[PATCH] Pacify Oracle Studio c99

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[PATCH] Pacify Oracle Studio c99

Paul Eggert
* src/dep.h (DEP):
* src/function.c (struct function_table_entry):
Use unsigned int, not unsigned short.  Without this patch, c99
complains ‘warning: nonportable bit-field type’.
---
 src/dep.h      | 10 +++++-----
 src/function.c |  4 ++--
 2 files changed, 7 insertions(+), 7 deletions(-)

diff --git a/src/dep.h b/src/dep.h
index baa64df..d44a507 100644
--- a/src/dep.h
+++ b/src/dep.h
@@ -44,11 +44,11 @@ struct nameseq
     NAMESEQ (_t);                               \
     struct file *file;                          \
     const char *stem;                           \
-    unsigned short flags : 8;                   \
-    unsigned short changed : 1;                 \
-    unsigned short ignore_mtime : 1;            \
-    unsigned short staticpattern : 1;           \
-    unsigned short need_2nd_expansion : 1
+    unsigned int flags : 8;                     \
+    unsigned int changed : 1;                   \
+    unsigned int ignore_mtime : 1;              \
+    unsigned int staticpattern : 1;             \
+    unsigned int need_2nd_expansion : 1
 
 struct dep
   {
diff --git a/src/function.c b/src/function.c
index 715326d..b709754 100644
--- a/src/function.c
+++ b/src/function.c
@@ -38,8 +38,8 @@ struct function_table_entry
     unsigned char len;
     unsigned char minimum_args;
     unsigned char maximum_args;
-    unsigned char expand_args:1;
-    unsigned char alloc_fn:1;
+    unsigned int expand_args:1;
+    unsigned int alloc_fn:1;
   };
 
 static unsigned long
--
2.21.0


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Re: [PATCH] Pacify Oracle Studio c99

Paul Smith-20
On Tue, 2019-08-27 at 12:32 -0700, Paul Eggert wrote:
> Use unsigned int, not unsigned short.  Without this patch, c99
> complains ‘warning: nonportable bit-field type’.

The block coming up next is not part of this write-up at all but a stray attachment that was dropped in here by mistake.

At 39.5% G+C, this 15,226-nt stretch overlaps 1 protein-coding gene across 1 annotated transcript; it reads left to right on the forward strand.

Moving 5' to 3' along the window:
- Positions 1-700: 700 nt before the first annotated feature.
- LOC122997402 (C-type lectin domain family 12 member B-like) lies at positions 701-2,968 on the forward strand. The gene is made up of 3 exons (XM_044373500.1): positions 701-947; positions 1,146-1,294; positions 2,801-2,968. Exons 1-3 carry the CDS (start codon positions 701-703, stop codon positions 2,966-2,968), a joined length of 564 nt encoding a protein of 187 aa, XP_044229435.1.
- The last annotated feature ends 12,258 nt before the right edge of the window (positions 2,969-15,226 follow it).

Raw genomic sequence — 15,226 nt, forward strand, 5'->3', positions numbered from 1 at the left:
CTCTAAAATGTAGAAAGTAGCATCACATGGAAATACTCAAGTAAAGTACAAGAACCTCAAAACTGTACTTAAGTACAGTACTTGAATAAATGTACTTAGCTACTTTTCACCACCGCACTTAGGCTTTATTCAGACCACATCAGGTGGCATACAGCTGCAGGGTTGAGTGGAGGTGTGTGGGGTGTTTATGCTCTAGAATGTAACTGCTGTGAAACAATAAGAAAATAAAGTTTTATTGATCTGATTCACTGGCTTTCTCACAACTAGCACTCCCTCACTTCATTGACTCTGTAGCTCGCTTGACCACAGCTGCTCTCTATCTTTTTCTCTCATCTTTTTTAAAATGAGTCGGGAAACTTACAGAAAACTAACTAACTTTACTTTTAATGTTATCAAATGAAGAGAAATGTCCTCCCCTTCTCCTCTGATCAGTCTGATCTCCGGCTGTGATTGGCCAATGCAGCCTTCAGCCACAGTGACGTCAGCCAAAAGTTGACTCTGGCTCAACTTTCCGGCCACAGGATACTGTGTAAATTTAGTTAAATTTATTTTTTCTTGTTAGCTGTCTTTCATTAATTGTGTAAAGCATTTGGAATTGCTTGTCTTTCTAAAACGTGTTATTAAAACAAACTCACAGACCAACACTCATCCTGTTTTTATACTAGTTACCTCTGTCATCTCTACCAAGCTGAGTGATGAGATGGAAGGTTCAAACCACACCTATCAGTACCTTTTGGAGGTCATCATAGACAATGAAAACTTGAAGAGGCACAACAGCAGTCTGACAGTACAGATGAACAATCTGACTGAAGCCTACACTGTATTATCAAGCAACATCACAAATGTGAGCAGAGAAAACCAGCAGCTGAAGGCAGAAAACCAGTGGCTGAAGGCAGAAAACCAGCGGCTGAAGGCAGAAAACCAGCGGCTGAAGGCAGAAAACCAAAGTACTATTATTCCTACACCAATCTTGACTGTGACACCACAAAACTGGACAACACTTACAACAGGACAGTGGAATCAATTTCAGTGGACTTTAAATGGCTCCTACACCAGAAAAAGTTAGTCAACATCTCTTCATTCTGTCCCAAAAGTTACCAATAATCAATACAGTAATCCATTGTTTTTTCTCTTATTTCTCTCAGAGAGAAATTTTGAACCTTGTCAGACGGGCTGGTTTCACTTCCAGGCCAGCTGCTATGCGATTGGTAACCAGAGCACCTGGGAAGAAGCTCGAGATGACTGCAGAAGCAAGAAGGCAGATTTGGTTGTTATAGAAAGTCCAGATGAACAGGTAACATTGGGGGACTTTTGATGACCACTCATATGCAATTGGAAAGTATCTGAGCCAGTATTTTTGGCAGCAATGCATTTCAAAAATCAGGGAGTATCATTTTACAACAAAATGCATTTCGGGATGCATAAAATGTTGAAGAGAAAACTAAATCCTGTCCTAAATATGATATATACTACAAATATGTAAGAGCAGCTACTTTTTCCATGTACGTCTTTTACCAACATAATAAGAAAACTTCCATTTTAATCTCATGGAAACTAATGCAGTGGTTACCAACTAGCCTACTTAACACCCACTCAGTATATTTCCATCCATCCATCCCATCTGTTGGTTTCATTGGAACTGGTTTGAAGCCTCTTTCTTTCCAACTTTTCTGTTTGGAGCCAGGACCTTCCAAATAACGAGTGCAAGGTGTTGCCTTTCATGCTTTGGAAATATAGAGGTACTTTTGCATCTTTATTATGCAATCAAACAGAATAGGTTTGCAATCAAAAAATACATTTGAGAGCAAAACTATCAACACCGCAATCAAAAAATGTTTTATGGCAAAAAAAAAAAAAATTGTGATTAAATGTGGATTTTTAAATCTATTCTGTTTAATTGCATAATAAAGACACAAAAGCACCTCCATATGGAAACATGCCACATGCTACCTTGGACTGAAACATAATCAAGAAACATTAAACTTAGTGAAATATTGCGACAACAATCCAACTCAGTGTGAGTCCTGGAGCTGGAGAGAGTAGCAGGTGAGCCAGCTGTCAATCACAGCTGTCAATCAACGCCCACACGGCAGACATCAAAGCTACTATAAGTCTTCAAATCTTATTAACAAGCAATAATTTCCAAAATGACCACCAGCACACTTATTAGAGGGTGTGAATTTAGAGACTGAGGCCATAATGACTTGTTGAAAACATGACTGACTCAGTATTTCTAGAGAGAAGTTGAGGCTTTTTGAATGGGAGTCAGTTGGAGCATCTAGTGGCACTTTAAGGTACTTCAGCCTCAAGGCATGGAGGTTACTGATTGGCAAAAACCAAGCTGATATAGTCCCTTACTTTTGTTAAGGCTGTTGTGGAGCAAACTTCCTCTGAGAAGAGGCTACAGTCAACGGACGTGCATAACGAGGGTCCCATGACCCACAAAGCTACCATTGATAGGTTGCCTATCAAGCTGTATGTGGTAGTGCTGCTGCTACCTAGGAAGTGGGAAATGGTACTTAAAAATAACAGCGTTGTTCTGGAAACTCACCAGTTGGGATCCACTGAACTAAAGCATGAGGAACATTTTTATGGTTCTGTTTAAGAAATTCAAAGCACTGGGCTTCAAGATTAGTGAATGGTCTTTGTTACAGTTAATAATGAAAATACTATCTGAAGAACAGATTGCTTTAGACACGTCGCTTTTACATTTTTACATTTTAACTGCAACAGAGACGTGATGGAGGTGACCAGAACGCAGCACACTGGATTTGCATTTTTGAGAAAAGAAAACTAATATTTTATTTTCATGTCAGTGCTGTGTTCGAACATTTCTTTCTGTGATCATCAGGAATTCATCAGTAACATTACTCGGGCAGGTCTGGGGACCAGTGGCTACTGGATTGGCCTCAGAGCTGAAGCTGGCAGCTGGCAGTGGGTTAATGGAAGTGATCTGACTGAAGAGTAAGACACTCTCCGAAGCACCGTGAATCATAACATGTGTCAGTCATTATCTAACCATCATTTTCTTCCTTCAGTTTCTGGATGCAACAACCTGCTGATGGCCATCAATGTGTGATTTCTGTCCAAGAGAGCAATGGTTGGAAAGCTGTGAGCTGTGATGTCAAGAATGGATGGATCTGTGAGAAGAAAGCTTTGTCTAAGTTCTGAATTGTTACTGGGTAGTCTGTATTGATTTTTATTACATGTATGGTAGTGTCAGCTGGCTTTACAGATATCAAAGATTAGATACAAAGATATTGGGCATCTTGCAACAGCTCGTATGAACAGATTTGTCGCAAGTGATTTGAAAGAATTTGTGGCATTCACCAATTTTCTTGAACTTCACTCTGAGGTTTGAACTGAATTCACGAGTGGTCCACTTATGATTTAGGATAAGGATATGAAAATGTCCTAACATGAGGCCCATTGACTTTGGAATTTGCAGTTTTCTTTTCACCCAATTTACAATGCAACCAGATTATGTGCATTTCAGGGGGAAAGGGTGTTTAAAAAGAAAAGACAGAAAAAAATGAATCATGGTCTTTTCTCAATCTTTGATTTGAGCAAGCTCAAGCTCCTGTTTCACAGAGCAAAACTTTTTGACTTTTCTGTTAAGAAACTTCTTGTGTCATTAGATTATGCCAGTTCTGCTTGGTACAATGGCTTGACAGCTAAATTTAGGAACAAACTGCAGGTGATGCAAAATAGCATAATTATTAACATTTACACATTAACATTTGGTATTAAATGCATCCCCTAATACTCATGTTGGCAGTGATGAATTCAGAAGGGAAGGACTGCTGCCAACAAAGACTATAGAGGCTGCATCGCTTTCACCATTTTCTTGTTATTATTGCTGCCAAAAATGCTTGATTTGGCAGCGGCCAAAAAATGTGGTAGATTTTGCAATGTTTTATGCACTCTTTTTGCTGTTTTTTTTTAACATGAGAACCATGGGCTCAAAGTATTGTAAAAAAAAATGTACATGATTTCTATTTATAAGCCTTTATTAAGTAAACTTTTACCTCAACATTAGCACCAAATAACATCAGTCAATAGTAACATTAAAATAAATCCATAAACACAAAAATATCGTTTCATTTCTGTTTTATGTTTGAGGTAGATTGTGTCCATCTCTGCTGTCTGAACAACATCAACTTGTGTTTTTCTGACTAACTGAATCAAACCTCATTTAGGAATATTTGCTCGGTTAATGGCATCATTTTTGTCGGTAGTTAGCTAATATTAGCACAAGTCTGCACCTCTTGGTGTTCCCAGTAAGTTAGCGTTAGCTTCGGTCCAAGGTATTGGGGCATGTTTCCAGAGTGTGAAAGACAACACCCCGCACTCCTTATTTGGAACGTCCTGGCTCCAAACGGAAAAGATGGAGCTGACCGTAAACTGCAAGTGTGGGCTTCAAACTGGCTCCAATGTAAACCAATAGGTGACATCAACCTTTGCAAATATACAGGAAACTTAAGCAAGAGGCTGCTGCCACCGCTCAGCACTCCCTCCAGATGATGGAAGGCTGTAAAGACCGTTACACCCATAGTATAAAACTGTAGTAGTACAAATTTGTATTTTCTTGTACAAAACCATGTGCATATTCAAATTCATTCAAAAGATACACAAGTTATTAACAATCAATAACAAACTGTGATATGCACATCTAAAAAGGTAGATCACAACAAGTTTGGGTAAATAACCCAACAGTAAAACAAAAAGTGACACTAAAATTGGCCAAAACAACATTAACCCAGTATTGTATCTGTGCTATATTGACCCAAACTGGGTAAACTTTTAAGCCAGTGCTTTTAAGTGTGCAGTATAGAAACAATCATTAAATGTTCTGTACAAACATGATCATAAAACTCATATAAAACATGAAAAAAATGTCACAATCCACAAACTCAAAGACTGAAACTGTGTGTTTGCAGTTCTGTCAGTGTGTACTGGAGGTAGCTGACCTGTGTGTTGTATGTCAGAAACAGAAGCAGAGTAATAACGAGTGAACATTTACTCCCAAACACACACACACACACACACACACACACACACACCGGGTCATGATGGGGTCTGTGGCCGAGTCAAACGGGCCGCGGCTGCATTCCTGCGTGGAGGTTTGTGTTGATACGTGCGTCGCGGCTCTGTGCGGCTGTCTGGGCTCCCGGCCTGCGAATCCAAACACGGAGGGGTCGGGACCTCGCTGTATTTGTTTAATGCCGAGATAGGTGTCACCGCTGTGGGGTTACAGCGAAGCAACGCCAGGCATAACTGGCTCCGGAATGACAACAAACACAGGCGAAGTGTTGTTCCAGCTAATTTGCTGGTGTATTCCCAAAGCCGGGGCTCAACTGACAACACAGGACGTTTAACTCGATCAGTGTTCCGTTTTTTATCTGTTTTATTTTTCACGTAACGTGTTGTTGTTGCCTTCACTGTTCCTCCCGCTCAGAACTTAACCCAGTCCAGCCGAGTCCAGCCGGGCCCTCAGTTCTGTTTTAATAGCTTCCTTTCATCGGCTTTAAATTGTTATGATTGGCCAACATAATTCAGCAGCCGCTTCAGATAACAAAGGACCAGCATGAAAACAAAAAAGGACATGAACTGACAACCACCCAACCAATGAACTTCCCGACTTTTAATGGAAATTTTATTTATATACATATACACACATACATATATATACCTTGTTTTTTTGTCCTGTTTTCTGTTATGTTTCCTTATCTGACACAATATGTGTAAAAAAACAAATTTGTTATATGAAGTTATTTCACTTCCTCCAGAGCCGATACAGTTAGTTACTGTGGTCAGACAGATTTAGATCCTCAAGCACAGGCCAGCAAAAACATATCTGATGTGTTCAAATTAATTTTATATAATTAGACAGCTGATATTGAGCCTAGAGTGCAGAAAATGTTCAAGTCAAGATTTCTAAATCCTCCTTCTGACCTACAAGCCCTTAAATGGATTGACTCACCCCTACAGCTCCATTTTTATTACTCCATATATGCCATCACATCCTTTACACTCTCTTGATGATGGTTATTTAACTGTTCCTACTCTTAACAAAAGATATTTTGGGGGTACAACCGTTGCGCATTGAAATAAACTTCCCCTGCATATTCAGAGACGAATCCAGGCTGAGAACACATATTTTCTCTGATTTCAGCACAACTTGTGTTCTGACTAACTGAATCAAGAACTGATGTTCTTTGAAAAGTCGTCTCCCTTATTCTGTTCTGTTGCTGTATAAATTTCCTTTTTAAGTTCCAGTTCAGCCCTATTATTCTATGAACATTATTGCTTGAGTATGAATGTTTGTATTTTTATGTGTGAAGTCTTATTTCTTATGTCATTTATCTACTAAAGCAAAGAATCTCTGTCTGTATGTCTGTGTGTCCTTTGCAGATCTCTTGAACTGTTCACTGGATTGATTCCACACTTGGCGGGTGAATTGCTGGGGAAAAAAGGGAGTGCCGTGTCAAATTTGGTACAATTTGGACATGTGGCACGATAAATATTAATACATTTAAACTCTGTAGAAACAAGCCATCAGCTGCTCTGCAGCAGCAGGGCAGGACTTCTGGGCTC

I saw this warning on Windows as well.  I seem to recall that this was
done on purpose to pack data structures more tightly, which can save a
lot of memory on large build systems.

However looking at it now I don't think it will actually end up saving
any space.  It ostensibly saves two bytes per struct dep but they
cannot be obtained in any way that lets us actually avoid the extra 2
bytes of dead space, at least not on any common architecture today.


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Re: [PATCH] Pacify Oracle Studio c99

Paul Eggert
Paul Smith wrote:
> I saw this warning on Windows as well.  I seem to recall that this was
> done on purpose to pack data structures more tightly, which can save a
> lot of memory on large build systems.
>
> However looking at it now I don't think it will actually end up saving
> any space.

I don't either. In a struct, 'unsigned int foo : 8;' should behave like
'unsigned short foo : 8;', and similarly if you change 'short' to 'char', or
change '8' to '1'. At least, that should be true for typical compilers (the C
standard doesn't say exactly what should happen).

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Re: [PATCH] Pacify Oracle Studio c99

Dennis Clarke
On 8/27/19 4:23 PM, Paul Eggert wrote:

> Paul Smith wrote:
>> I saw this warning on Windows as well.  I seem to recall that this was
>> done on purpose to pack data structures more tightly, which can save a
>> lot of memory on large build systems.
>>
>> However looking at it now I don't think it will actually end up saving
>> any space.
>
> I don't either. In a struct, 'unsigned int foo : 8;' should behave like
> 'unsigned short foo : 8;', and similarly if you change 'short' to
> 'char', or change '8' to '1'. At least, that should be true for typical
> compilers (the C standard doesn't say exactly what should happen).
>

Could this be a good time to point to stdint.h and uintX_t for X bits?
May clarify matters.  However that leads to another funny question.
I have been running configure over and over on various machines with c99
type CFLAGS and also without them. One thing I do see is configure seems
to be happy about "checking for good max_align_t" where we get a no for
C99 and a yes if I specify no language standard at all. Well max_align_t
is a C11 type of concept and seems to have no bearing on the build or
tests running regardless.

So I have to ask is GNU Make shooting for C89 or C99 type dialect ?


Dennis

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